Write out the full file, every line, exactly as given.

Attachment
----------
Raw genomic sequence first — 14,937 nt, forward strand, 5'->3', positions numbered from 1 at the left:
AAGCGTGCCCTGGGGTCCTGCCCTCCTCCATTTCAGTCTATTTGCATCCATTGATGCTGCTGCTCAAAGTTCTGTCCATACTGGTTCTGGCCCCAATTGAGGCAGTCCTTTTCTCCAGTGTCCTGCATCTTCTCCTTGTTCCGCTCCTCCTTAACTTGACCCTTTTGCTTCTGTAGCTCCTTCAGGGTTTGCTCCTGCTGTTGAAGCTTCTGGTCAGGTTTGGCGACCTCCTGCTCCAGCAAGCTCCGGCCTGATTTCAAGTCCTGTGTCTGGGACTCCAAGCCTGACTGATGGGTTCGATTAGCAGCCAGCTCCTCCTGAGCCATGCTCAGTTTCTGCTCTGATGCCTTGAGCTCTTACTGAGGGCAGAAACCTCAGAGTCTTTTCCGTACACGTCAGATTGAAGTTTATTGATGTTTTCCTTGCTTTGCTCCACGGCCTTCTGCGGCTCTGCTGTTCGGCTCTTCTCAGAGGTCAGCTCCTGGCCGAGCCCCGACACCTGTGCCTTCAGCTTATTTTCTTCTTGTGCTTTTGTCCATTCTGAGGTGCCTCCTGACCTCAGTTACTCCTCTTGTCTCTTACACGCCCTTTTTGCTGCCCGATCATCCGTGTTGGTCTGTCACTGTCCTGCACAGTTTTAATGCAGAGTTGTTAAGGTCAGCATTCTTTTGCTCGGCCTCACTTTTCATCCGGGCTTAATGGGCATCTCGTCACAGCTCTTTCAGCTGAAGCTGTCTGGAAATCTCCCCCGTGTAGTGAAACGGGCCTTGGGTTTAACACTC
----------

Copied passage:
Raw genomic sequence first — 14,937 nt, forward strand, 5'->3', positions numbered from 1 at the left:
AAGCGTGCCCTGGGGTCCTGCCCTCCTCCATTTCAGTCTATTTGCATCCATTGATGCTGCTGCTCAAAGTTCTGTCCATACTGGTTCTGGCCCCAATTGAGGCAGTCCTTTTCTCCAGTGTCCTGCATCTTCTCCTTGTTCCGCTCCTCCTTAACTTGACCCTTTTGCTTCTGTAGCTCCTTCAGGGTTTGCTCCTGCTGTTGAAGCTTCTGGTCAGGTTTGGCGACCTCCTGCTCCAGCAAGCTCCGGCCTGATTTCAAGTCCTGTGTCTGGGACTCCAAGCCTGACTGATGGGTTCGATTAGCAGCCAGCTCCTCCTGAGCCATGCTCAGTTTCTGCTCTGATGCCTTGAGCTCTTACTGAGGGCAGAAACCTCAGAGTCTTTTCCGTACACGTCAGATTGAAGTTTATTGATGTTTTCCTTGCTTTGCTCCACGGCCTTCTGCGGCTCTGCTGTTCGGCTCTTCTCAGAGGTCAGCTCCTGGCCGAGCCCCGACACCTGTGCCTTCAGCTTATTTTCTTCTTGTGCTTTTGTCCATTCTGAGGTGCCTCCTGACCTCAGTTACTCCTCTTGTCTCTTACACGCCCTTTTTGCTGCCCGATCATCCGTGTTGGTCTGTCACTGTCCTGCACAGTTTTAATGCAGAGTTGTTAAGGTCAGCATTCTTTTGCTCGGCCTCACTTTTCATCCGGGCTTAATGGGCATCTCGTCACAGCTCTTTCAGCTGAAGCTGTCTGGAAATCTCCCCCGTGTAGTGAAACGGGCCTTGGGTTTAACACTC